9th Conference European Sociological Association

RN03 Biographical Perspectives on European Societies

2009-09-05 15:30:00 2009-09-05 17:00:00 Saturday, 5 September 15:30 - 17:00 Working with Visual Methods Building II, C2.02

Spatial Semiotics of Difference in Urban Vernacular Neighborhoods

As noted by Krase and Hum (2007), visual sociology of changing urban neighborhoods is not merely an aesthetic exercise of matching images to important ideas. Cities on every continent have been deluged by the rapid influx of large numbers of people and products from cultures different from native-born residents. Although diverse people frequently live within the same large-scale political boundaries, the real test of community takes place during the course of everyday life on the streets, in the shops and public spaces of neighborhoods. Because of globalization, increasingly, ?cultural strangers? share common environments. For sociologists, the question of how different ? possibly even hostile ? groups live together in smaller-scale city, town, and urban neighborhood environments becomes more and more important. At present, examination of the visual semiotics of difference is especially important as native European cultures interact with Islamic culture. How does the presence of markers of the being-in-space of recent Muslim inhabitants change the meaning of vernacular neighborhoods? The semiotics of Jakobson can help make sense of the ways in which people incorporate the various meanings of social differences into their own narratives. Visual data on the vernacular landscapes of neighborhoods in the US and Europe will be presented as examples of the different kinds of semiotic markers. These urban spaces are filled with signs of collective identity and, often, group conflict. In the physical environment, architectural details, commercial signs, graffiti, among other things, signify the flows of people and culture. So too do social practices, such as commercial transactions, socializing, and commuting, in the public spaces of urban neighborhoods. Our analysis reveals distinctive visual representations of social interactions marked by religious or cultural differences.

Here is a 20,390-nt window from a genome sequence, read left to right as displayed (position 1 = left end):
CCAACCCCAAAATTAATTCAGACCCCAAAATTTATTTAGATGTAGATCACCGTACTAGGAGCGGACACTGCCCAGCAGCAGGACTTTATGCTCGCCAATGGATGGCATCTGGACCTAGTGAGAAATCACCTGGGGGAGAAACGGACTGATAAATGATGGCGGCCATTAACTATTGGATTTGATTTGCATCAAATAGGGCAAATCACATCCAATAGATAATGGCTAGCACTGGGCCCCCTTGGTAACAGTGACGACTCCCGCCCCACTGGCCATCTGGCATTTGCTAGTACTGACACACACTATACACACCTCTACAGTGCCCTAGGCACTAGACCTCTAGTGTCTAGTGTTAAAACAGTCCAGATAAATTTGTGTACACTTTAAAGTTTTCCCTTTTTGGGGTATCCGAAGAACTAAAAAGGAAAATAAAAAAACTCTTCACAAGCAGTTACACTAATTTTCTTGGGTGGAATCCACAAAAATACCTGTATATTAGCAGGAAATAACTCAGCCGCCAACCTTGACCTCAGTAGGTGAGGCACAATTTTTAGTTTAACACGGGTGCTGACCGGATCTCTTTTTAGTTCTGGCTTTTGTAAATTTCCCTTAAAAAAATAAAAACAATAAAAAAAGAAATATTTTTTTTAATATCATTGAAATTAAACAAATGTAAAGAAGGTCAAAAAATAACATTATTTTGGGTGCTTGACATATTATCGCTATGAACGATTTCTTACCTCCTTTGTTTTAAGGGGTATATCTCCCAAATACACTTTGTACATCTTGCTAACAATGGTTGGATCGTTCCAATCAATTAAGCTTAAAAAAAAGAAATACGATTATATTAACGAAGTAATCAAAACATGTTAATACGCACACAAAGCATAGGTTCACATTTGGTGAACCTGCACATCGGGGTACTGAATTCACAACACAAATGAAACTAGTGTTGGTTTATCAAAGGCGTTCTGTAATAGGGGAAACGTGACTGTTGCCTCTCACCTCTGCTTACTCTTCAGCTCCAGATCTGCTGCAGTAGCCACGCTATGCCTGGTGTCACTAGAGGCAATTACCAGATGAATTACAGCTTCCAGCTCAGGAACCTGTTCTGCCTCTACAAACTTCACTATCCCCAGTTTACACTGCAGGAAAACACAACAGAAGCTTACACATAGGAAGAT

Krase, Jerome and Tarry Hum. 2007.?Ethnic Crossroads: Toward a Theory of Immigrant Global Neighborhoods,? Pp. 97-119 in Ethnic Landscapes in an Urban World, edited by Ray Hutchinson and Jerome Krase. Elsevier/JAI Press.